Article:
I grew up riding my bike along this boardwalk in Mission Beach, in San Diego. My great-grandparents and grandparents lived about a half mile from where I took this picture.
Their's was the third house built along this stretch of sand before everyone started building homes. Now, most of the houses have been knocked down, and million dollar condos or apartment buildings have taken their place.
As a kid, our family lived in Spring Valley, and I loved the beach. Some weekends my mom would pack a bag for me, put my bike in the back of the car, and I'd get to go spend the night at my grandparents. I would watch the "Dukes of Hazzard" with them on their giant waterbed. We would eat ice cream, and laugh at Boss Hog. When 9 o' Clock came around I would leave and they would watch "Dallas." I'd go to the spare bedroom, or sometimes sleep on the couch in the living room, and fall asleep listening to the sound of the ocean. It's the best sound in the world.
The next morning I would be up early, and ride my bike down to the PB pier, over to the bay or up Garnet Avenue towards La Jolla. I'd be gone for hours, and nobody would worry about me back then, because it seems like in those days, there was nothing to worry about. I'd come home for breakfast, and my grandfather (ex military), would make the best germ wheat pancakes, eggs and iced orange juice. It was the best. I miss those days and I know my sister does too.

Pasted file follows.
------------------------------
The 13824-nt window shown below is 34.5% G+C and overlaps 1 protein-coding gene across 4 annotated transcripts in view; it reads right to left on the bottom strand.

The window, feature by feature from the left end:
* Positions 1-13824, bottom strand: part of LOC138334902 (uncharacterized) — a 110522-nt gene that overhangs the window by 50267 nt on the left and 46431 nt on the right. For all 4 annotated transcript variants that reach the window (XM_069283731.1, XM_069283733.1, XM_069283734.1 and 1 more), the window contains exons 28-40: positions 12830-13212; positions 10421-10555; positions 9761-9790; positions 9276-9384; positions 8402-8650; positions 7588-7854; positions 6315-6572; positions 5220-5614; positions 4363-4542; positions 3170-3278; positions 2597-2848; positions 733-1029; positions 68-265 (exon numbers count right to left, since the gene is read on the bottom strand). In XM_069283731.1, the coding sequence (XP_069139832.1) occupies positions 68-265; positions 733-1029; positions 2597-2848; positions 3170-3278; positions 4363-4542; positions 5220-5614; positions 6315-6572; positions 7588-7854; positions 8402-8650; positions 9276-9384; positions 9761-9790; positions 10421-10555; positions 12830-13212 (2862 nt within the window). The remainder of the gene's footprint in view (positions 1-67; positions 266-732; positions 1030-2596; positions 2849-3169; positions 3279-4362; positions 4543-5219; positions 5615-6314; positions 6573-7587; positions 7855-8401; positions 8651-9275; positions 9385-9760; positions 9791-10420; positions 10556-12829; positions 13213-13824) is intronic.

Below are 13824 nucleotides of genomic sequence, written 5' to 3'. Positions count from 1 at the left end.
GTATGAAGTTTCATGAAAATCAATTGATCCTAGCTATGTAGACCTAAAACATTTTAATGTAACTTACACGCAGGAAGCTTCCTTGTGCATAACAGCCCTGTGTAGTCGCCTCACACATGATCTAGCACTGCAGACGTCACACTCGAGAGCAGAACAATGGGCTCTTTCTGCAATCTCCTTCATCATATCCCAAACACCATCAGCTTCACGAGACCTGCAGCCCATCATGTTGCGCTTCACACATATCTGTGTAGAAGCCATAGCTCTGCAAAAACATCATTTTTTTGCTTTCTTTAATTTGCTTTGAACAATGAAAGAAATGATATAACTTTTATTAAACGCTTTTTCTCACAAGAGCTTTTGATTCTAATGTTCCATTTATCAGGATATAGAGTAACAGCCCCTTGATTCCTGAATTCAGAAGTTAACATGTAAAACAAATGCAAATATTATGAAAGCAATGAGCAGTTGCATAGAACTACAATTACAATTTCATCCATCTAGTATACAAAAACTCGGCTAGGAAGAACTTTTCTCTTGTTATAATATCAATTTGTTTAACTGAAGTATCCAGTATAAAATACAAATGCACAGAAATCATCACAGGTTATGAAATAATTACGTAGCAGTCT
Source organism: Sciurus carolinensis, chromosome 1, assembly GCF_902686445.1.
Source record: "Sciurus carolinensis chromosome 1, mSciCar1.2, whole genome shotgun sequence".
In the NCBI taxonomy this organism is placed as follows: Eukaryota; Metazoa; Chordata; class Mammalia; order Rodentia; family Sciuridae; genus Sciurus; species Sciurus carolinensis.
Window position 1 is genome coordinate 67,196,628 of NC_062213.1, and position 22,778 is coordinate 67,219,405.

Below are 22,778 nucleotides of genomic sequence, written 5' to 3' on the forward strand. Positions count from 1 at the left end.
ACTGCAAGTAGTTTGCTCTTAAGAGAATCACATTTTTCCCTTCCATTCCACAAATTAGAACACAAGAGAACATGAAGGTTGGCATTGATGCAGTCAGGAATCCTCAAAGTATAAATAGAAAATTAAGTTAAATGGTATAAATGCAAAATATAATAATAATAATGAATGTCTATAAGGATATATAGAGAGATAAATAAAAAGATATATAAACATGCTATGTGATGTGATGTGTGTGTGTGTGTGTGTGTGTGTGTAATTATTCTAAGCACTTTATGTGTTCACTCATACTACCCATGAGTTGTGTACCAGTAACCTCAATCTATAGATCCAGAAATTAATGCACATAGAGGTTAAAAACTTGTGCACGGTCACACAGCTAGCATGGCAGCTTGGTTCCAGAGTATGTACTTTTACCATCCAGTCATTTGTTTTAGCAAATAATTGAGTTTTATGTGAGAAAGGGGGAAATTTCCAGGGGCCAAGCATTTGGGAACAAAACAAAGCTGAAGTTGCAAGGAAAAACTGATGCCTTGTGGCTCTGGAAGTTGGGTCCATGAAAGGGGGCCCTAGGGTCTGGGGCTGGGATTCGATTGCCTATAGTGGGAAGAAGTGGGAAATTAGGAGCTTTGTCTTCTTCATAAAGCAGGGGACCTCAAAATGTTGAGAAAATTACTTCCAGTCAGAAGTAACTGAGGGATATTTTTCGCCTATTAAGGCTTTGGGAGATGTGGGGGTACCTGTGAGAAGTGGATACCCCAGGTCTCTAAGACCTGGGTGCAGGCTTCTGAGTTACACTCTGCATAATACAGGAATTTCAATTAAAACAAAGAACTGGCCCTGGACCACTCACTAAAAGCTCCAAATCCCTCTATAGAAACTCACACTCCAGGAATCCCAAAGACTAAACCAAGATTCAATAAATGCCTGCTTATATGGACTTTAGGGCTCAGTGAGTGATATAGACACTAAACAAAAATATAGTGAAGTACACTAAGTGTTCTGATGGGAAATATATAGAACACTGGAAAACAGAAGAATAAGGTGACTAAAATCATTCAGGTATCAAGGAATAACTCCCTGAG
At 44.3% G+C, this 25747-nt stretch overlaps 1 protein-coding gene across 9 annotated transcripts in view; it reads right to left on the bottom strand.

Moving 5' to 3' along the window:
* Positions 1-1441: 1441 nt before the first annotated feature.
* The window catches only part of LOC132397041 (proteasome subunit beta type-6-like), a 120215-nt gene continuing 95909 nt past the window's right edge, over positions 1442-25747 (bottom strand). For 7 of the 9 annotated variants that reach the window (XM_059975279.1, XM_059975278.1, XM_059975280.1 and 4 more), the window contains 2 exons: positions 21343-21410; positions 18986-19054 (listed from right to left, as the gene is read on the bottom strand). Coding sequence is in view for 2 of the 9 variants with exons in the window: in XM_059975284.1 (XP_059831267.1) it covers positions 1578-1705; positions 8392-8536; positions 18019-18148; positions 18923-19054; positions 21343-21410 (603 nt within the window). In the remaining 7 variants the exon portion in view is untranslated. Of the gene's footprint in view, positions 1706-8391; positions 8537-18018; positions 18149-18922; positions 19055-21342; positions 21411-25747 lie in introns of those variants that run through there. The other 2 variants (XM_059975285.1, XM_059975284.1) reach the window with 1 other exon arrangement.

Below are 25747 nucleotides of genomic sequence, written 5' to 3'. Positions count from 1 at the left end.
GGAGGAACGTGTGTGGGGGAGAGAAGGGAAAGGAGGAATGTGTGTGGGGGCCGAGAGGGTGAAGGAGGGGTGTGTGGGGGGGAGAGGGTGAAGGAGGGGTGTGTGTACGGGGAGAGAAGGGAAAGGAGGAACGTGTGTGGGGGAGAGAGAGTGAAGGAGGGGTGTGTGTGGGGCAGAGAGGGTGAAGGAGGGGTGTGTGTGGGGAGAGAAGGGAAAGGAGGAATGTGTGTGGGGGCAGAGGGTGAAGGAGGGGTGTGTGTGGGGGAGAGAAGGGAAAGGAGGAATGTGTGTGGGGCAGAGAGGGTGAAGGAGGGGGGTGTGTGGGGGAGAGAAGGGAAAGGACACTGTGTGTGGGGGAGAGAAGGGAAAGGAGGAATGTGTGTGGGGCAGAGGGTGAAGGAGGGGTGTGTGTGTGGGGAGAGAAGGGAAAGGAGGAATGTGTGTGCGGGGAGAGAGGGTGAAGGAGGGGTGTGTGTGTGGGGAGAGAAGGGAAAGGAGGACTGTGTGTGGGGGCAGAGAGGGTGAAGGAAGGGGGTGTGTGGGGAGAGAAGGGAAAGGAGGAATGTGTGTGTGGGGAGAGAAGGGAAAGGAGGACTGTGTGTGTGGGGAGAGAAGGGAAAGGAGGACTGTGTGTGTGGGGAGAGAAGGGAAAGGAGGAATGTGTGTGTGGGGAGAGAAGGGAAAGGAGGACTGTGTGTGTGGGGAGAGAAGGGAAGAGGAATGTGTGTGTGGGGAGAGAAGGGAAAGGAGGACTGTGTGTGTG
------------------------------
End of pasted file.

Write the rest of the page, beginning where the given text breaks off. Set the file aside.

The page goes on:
We had all kinds of family celebrations and birthdays and holiday dinners at that house. Years later, when my mom passed away, we put some of her ashes in the water in front of where the house used to be. It's long since gone. When I get back to San Diego to visit, I still walk down this boardwalk, and I sit on the wall in front of Ocean Front Walk. I talk to my grandparents, my mom, all the aunts and uncles that are no longer with us, family friends wholes names I can't remember, but whose faces I still see. I think about renting skates at Hamels, exploring a boarded up Belemont Park, riding the Giant Dipper roller coaster. I remember watching Adam Rich film a scene for "Eight is Enough" where this picture was taken.
Anyway, it's amazing what memories and feelings one picture can bring back. I guess that's why along with all the letters I've kept over the years, I treasure our family photo albums the most. They're the best history books ever.